Arrogance is a Learning Disability

The Education of Character is Education Itself.

Many years ago I was consultant to a school that had a reputation for “strong academics,” but was experiencing a lot of “behavior problems.” The kids were mean to each other and to their teachers.

In one conversation about a seventh grader named Justin the teachers expressed their frustration that Justin interrupted his classmates, sounded like a know-it-all, blurted out answers, put others down for their questions and insulted teachers. One teacher said: “He takes after his father.” Others agreed.

At one point in the conversation one of the teachers said, “It’s a shame because Justin is such a good student.” At this point I said: “Wait. That statement is oxymoronic. Arrogance is a learning disability. He may get good grades on tests, but he is inhibiting his own learning as well as others. A know-it-all will not learn as much as someone who will listen to others.” I paused. “And we will never get his father to help us help him change if we label him a ‘strong student.’ That’s what his father cares about.”

By placing “academics” and “morality” in separate categories we compromise our ability to educate. Whether a student is searching for the right words to address a classmate or the best way to state a thesis in an essay, the challenge is essentially the same. Collecting oneself before entering the exam room, the sports arena, or the playground requires the same disciplines. The skills for solving math problems and social problems overlap. Educating “the whole person” starts with understanding that our work is to fully educate each kharakter in our care.

Humility, perseverance, openness, courage, patience, creativity, integrity, resourcefulness, kindness, generosity, and forgiveness are not so much virtues as disciplines, and they serve us well in all endeavors from the social to the academic, from the artistic to the athletic. The habit of taking responsibility is necessary for both homework and interpersonal conflict. The habit of always being respectful no matter what produces best results both in and out of the classroom. Respect, like other disciplines, is not a character trait, but a skill that can be learned. Parents and teachers need to work together to teach our children the disciplines that will help them build character. In the end, education of character is education itself.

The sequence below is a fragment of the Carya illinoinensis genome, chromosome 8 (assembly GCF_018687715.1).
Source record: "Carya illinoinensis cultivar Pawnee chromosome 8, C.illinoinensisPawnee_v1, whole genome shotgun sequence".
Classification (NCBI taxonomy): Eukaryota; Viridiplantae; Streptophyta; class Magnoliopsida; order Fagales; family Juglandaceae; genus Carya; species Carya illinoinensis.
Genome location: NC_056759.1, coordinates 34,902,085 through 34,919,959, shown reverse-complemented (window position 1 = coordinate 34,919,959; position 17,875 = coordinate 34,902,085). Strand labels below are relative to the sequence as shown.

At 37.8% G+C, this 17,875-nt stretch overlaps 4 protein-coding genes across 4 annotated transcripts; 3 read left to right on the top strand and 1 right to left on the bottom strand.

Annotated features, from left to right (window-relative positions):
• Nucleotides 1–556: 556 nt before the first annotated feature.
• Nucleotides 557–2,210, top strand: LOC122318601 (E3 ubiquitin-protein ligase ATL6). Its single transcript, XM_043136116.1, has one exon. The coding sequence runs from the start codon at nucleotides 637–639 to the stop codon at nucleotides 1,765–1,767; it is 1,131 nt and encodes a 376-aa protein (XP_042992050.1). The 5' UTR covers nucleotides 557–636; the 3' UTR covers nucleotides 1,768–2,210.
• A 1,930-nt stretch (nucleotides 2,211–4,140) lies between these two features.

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Kids and Social Media

The parent of a sixth grader emailed me from her iphone:

” My adjustment to Marcus’s emerging, pre-teen social media life is akin to the four stages of grief—denial, anger, depression, and acceptance. I started with ‘get off the computer now,’ as I witnessed this new viral habit consuming his attention (that previously went to piano practice, reading, and family time). Then, I tried the logical approach. ‘Hey, why don’t you finish up that chat (as the screen pings and his fingers fly across the keyboard in cryptic abbreviations) so that you have time to finish preparing for your math test.’ But I started to recognize that I need to respect his new social media world enough to give it some degree of privacy. I began to notice the rare (and not altogether reliable) sparks of maturity when he might sometimes ask me to help him: ‘Mom. Interrupt me in 20 minutes. I have some other things I want to do besides be on facebook.'”